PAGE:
In an interview with Vulture published on Tuesday, the singer shared her reaction to learning that her song was chosen as the soundtrack of Jennifer Lopez’s sexy pole-dancing scene in the movie, which Lopez herself has said she was so proud of after shooting that she “[felt] like crying.”
“Listen, I just want to say: I would give my song to Jennifer Lopez to dance to for free, any day, any time,” Apple, 42, said. “I really want to see the movie. If I were a person who actually left my house, I’d go.”
Until the film came out, Apple said she didn’t really remember giving the rights to “Criminal” to Hustlers, mainly because she’s generous with the rights to that particular song.
“I was like, ‘Whoa, I forgot about that! That’s so great,'” she said. “Basically, every single time any college dancer or So You Think You Can Dance [contestant] asks, I’ll give them the rights. ‘Criminal’ has always been what people ask for the most, so it’s always been my little help-out-people song.”
As to what made her decide to license “Criminal” to Hustlers (the first movie to feature one of her songs), she said, “It was just about what it was and who was in it.”
“But I didn’t know [Jennifer Lopez] was going to be dancing to it,” she added. “I’ve seen a lot of pieces about how they got [the rights to] ‘Criminal,’ but it’s just funny to me — there’s a disconnect between agents, because I never got a video of the dance. And I want it, bad! I’m all for the movie, though, and I’m excited to see it.”
Apple famously wrote “Criminal” in 45 minutes at the age of 17 after her record label asked for a single. The song went on to earn her a Grammy Award in 1998, and the music video featured Apple sulking in different states of undress. When asked what “Criminal” means to her now as an adult, Apple said that the lyrics “don’t really mean anything to me.”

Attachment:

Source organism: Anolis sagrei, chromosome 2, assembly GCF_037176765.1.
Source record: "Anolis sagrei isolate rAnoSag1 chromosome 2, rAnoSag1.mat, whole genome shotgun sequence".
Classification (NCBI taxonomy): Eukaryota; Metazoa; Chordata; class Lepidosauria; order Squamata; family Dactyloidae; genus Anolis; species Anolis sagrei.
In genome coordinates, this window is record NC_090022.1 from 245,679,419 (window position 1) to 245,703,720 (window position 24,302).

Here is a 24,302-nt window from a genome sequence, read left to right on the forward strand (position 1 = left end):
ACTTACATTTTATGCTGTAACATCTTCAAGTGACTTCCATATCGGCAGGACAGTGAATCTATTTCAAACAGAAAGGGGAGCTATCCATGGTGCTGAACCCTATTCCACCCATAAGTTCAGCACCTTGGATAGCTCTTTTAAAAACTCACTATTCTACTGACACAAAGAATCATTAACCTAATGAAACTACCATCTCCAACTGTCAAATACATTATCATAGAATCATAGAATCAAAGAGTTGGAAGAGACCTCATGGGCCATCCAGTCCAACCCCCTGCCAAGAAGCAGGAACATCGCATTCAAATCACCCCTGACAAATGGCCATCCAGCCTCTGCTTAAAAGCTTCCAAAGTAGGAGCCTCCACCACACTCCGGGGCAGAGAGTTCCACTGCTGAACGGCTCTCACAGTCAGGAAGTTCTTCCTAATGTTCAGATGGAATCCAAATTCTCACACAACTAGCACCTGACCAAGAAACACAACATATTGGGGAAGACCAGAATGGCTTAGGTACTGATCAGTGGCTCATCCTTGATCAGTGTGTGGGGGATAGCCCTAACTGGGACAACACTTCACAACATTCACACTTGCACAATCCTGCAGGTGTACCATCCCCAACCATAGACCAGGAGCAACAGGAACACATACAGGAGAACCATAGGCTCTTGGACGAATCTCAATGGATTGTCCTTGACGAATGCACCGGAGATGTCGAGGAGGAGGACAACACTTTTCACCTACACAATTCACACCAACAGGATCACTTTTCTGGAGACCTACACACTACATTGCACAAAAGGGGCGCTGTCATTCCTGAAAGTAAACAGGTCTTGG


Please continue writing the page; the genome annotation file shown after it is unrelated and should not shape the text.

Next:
“The way it started, the video, all the crap I got — using this song now, and using it in this movie for a purpose I believe in, is like reclaiming it,” she said of the song, which she recently decided to donate two years worth of royalties from to While They Wait, an organization that aids immigrants and refugees. “I’m not that scared girl in underwear anymore. The song isn’t that to me anymore. It’s my way of paying for things that I want to get done.”
In a post-interview text message with the Vulture reporter who interviewed her, Rachel Handler, Apple went on to tell the story of when she met Lopez, 50, in the late 1990s.
“I forgot to tell you my J.Lo story from like 1996 or ‘97!” she wrote, according to Vulture. “I was in NY at a pre-Grammy party (because I used to go to s— like that). And my sister Maude was with me, but she was on the other side of this big room filled with little tables and mingling celebrities and executives … So J.Lo’s album hadn’t come out yet, and nobody had started talking about her ass yet — and I swear I saw her (J.Lo), and ran to get my sister JUST to show her how beautiful that ass was — and the moment I pointed her out to my sister, J.Lo turned to speak to someone and her butt was just above table-level, and her butt knocked over someone’s glass of champagne and she didn’t even notice. It was glorious.”
She added later: “I’m still getting over watching [Hustlers director] Lorene Scafaria say my name and seeing J.Lo nod, like she knows who I am — that’s just strange!”